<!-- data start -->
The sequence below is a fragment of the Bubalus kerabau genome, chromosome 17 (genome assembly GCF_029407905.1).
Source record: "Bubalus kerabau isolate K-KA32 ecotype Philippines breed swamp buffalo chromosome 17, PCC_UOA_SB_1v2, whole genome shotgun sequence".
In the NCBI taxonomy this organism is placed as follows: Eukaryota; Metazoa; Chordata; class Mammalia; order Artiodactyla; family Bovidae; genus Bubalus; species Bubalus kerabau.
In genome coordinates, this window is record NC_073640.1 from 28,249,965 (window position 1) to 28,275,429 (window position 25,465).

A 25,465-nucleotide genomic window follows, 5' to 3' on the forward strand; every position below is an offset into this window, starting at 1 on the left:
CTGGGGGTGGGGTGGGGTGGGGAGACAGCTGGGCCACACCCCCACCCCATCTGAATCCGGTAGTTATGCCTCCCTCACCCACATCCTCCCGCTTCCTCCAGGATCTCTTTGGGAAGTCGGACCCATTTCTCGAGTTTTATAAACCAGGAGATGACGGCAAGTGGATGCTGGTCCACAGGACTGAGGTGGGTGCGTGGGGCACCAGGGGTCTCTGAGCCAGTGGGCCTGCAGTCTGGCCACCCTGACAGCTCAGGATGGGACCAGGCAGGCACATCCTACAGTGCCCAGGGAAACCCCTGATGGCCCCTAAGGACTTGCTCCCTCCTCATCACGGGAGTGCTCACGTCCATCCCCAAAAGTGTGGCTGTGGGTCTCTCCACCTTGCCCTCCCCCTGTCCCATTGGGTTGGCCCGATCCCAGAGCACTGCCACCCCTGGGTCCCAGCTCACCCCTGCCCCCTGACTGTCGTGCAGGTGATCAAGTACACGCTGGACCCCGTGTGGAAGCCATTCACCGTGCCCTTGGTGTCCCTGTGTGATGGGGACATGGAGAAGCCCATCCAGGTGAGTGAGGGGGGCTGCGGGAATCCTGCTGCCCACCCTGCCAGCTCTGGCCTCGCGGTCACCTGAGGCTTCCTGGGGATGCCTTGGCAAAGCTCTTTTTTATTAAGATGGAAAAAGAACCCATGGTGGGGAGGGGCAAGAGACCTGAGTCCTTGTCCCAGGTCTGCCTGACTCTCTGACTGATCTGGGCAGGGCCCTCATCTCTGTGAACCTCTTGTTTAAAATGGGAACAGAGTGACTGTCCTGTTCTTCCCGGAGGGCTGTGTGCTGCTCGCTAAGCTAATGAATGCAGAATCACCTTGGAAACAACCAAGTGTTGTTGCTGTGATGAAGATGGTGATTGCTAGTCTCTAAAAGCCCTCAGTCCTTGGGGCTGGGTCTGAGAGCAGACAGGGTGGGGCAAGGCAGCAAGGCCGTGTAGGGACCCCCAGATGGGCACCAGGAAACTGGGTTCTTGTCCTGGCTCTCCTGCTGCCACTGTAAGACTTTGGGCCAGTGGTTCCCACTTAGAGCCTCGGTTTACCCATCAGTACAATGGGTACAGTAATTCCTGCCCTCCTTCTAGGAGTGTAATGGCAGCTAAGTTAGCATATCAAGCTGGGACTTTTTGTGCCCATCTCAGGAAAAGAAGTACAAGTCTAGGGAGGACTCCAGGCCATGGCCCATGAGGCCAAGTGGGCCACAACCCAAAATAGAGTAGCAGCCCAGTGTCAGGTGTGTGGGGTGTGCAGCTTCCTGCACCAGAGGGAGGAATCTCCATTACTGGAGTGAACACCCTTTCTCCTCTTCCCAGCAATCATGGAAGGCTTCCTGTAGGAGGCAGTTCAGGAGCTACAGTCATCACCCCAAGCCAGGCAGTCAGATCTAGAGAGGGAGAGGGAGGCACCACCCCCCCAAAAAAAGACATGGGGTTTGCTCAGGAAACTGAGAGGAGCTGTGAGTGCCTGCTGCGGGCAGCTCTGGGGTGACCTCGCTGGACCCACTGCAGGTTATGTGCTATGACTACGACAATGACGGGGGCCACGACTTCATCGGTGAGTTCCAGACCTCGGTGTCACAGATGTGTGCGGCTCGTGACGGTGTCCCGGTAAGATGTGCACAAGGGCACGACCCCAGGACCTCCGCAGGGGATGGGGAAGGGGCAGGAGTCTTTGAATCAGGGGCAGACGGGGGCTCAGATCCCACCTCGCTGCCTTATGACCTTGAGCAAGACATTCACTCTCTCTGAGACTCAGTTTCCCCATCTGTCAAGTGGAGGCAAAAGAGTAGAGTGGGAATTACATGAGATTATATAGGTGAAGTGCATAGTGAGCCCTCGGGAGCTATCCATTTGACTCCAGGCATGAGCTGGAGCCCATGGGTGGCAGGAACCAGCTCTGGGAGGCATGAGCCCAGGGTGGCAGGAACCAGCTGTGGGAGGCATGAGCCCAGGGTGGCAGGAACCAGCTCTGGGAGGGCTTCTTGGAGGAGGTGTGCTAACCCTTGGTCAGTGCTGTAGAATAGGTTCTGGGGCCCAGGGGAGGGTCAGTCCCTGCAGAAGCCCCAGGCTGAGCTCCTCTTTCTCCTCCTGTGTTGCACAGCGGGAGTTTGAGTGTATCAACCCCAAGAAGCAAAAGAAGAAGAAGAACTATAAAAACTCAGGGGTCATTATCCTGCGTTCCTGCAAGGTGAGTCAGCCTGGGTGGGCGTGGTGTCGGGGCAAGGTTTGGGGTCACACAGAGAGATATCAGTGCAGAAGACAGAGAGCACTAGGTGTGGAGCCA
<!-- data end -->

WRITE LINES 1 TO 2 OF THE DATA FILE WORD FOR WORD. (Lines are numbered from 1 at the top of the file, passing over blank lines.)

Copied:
The sequence below is a fragment of the Bubalus kerabau genome, chromosome 17 (genome assembly GCF_029407905.1).
Source record: "Bubalus kerabau isolate K-KA32 ecotype Philippines breed swamp buffalo chromosome 17, PCC_UOA_SB_1v2, whole genome shotgun sequence".